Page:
Steve Place runs the rule over this month's selection of mouthwatering goodies
Rock by name, rock by nature. The T-200 laptoptablet is solidly and handsomely built for only pound;799 plus vat. But it's also quite heavy (2.5kg), especially if you need to carry disk drives as extra baggage - imagine carrying a large bag of potatoes home from Sainsburys.
Nevertheless the robustness of the metallic design could be useful in a school environment. Before reading the instructions, I tried to detach the screen with some force from the keyboard to convert it into a tablet. But the Rock took this Neanderthal treatment in its stride.
The well-defined 14-1-inch touch-screen should, of course, be swivelled backwards over the keyboard to be used in "tablet" mode. This is where the Rock excels because the stylus can be used on the screen to operate in any Windows program (be aware though that it is a hybrid - it does not run Windows XP Tablet Edition and so does not fully conform to the Microsoft definition of a tablet PC). With the ritePen software, which came installed, it's possible to handwrite directly into a Word document on screen.
For those who prefer handwriting to typing the Rock offers a more flexible approach to the grind of turning ideas into print, for note-taking in meetings for example. Naturally the tablet function is also useful for drawing and photo retouching. This is not to say that the laptop side has been neglected: the keyboard and mousepad are more comfortable than on many other laptops.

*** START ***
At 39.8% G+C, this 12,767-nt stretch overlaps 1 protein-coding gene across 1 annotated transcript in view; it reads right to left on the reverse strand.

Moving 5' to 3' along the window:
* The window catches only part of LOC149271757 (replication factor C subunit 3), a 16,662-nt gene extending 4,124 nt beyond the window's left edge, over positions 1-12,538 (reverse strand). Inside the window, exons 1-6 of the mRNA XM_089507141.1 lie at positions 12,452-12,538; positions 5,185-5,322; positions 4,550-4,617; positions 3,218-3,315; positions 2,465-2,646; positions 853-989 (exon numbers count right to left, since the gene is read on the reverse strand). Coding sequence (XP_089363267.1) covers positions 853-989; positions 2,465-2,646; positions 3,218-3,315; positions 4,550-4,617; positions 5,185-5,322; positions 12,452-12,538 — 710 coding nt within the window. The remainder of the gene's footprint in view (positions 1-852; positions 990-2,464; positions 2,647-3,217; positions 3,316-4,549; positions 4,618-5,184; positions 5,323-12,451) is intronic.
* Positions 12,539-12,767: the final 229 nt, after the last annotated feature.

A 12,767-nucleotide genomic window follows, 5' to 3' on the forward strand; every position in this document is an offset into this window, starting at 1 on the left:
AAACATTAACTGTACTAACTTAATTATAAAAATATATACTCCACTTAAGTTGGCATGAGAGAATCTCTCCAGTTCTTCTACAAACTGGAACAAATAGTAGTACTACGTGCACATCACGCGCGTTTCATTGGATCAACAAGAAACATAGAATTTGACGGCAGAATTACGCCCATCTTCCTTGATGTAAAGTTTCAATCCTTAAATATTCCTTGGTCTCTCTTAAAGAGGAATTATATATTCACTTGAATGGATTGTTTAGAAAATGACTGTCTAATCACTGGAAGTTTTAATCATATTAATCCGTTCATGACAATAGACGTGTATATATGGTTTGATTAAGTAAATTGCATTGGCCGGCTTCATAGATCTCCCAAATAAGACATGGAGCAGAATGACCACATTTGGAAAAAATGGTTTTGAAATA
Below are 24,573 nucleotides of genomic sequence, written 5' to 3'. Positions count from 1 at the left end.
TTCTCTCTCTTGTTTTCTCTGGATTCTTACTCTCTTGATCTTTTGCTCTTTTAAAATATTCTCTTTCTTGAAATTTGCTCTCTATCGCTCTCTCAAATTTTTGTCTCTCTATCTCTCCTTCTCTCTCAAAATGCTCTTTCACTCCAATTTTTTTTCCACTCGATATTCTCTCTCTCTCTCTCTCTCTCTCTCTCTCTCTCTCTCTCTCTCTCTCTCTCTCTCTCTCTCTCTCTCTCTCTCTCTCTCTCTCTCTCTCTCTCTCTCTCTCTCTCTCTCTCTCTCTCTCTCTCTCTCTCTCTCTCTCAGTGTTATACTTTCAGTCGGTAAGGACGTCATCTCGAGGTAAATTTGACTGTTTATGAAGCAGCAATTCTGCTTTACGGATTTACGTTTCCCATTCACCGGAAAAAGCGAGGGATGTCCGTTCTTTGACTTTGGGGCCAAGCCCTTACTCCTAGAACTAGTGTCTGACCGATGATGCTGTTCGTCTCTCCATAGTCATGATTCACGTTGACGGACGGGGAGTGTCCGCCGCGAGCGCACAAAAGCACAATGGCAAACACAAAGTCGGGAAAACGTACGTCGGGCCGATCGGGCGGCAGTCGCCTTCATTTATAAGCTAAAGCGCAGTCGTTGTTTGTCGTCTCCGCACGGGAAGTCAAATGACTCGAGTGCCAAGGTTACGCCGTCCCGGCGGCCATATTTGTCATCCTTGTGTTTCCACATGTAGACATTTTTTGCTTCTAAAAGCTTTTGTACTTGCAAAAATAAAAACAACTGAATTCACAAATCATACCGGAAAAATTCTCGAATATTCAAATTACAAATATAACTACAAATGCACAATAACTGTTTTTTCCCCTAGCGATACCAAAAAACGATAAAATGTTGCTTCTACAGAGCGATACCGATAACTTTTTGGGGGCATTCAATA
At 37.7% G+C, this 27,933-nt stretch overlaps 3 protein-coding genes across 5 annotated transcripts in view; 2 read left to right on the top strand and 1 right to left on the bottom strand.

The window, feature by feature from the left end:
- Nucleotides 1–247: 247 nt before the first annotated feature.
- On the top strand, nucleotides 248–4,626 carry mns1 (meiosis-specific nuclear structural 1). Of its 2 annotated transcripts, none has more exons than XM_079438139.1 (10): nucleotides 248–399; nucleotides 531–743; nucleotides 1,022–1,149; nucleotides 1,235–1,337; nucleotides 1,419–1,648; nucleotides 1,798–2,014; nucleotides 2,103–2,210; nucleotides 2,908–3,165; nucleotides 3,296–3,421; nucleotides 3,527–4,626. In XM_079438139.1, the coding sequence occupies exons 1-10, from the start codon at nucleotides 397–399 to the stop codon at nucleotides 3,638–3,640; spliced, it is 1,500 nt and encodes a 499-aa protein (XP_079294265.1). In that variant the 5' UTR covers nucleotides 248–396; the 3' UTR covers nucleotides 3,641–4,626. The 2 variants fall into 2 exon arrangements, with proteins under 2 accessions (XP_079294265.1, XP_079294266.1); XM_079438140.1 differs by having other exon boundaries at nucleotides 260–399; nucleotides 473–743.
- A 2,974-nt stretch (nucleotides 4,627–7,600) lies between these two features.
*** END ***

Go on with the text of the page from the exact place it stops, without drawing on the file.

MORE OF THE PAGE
With all this, plus wireless connectivity and a built-in video camera this Rock could make your old laptop look prehistoric, as long as you are comfortable with the "tablet" compromise.
Fuji Fine Pix F410
The availability of ever more sophisticated computer-linked gadgets is amazing. Take the Fuji FinePix F410 for example. It is only 8cms x 7cms - ideal for a child's hands - with a 3.1megapixel resolution, but can deliver JPGs of up to 6Mb (it's supplied with a 16Mb Fuji card). It has a macro and zoom function and takes short videos - with sound. Focusing is automatic but controlling the light input and the flash can be auto or manual. The F410 also gives you a choice of film speed - of 800, 400, or 200 ASA.
Downloading on to the PC couldn't be easier, the camera is simply placed in the cradle, and the pictures or video automatically become available to view or edit.
This Finepix F410 came with an underwater housing for use in depths of up to 40m (great for bad weather use too). Designed for home and work use.
it's not difficult to see the F410's advantages for educational use. The camera weighs under 200g so can be carried easily in the pocket (shirt even), and is quick on the draw, perfect for reportage. It would also make a good recorder of experiments, as it is possible to attach verbal "captions" to each still image.
At pound;250 - Dixons has it for about pound;100 less - you can take full advantage of global competition.
Canon PowerShot A75
Only marginally bigger than the Fuji, the Canon PowerShot A75 (3.2 megapixels) nevertheless manages to feel more like a camera - the bulge of the battery chamber forming a natural grip. (The four AA batteries contribute most of the weight.) Whereas the Fuji would slide into a shirt pocket; the Canon (available at less than pound;200) would squeeze.
Canon is aiming the A75 at schools, replacing the popular A70, and it's easy to see why. With 13 shooting modes offered by the simple dial on top, it offers tremendous starter facilities. But this belies the fact that it can also give full, sophisticated exposure control through shutter and aperture priority. It also has a 3x zoom, you can record movies with sound and print directly from the camera without the need for a PC. Excellent value for money.